SD: I have developed a bebop scale exercise where I target each note of the chord in seven note groupings. I have and recommend players work on playing rhythm changes and the blues in all 12 keys on repeat to master each key. I feel if you can play the blues and rhythm changes in any key well, this frees you up when it’s time to play. [we plan on publishing this exercise in a future article – Best. Saxophone. Website. Ever. management]
ZS: As you have taught music classes at middle schools, high schools, and camps, what areas do you find younger and more advancing students struggle with?
SD: One of the biggest things that I find with younger students is many are not inclined to improvise. Many of these students come to my masterclasses or camps having heard of jazz or have an idea of what they think believe jazz is and see it as a fun alternative to standard band classes at school. I try and teach students to let go and play emotionally or whatever comes to mind which is similar to a concept I most associate with Lee Konitz. As a student progresses, I find a connection or frustration with students trying to learn vocabulary and having this vocabulary be a part of their musical voice which is a common gap. I always recommend a student continues to stay connected with their voice and ear as they begin to slowly incorporate this vocabulary naturally into their playing.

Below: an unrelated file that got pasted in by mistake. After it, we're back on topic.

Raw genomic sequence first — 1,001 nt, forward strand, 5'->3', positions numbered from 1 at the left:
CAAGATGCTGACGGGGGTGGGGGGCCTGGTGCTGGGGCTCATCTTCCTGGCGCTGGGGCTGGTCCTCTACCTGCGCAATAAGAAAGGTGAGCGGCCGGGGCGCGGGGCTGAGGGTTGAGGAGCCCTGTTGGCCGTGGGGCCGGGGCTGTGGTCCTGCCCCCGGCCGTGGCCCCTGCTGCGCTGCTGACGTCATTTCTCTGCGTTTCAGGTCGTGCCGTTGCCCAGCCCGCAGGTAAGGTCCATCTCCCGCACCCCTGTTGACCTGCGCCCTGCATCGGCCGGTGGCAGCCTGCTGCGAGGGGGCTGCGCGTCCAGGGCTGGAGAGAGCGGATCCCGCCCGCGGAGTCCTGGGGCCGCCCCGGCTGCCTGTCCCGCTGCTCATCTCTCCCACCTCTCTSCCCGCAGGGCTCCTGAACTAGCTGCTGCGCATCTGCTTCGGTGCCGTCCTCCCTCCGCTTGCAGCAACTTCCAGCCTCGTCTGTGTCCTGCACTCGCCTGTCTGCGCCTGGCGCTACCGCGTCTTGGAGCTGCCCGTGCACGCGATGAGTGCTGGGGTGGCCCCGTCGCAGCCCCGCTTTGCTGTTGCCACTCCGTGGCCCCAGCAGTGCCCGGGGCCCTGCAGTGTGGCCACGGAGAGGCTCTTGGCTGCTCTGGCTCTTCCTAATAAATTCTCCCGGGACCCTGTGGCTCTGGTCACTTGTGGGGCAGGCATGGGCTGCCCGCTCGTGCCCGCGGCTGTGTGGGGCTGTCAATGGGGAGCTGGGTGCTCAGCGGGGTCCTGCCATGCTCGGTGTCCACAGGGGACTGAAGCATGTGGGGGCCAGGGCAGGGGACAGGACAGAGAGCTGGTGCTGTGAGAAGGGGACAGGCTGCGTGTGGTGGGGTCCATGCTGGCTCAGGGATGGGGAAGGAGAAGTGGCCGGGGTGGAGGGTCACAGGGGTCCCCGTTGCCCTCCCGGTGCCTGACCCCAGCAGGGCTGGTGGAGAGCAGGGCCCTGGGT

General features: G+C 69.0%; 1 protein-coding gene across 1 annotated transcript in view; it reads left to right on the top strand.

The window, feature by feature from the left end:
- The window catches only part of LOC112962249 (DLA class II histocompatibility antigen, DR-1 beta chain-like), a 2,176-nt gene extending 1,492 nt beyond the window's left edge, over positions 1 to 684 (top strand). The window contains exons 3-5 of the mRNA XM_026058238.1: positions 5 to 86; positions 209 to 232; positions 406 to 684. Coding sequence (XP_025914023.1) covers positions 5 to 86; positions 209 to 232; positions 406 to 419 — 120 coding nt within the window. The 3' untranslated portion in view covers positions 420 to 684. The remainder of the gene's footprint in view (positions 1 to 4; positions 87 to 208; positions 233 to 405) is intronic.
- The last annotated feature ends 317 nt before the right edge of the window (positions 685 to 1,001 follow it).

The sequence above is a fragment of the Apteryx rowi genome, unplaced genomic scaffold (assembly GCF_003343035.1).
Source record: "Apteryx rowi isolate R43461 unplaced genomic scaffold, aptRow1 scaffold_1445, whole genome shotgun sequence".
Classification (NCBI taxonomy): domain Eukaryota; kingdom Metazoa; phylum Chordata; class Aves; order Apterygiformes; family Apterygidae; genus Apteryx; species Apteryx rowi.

ZS: After graduating with your Post-Masters Degree from Julliard, do you feel it was worth the time you’ve committed to school?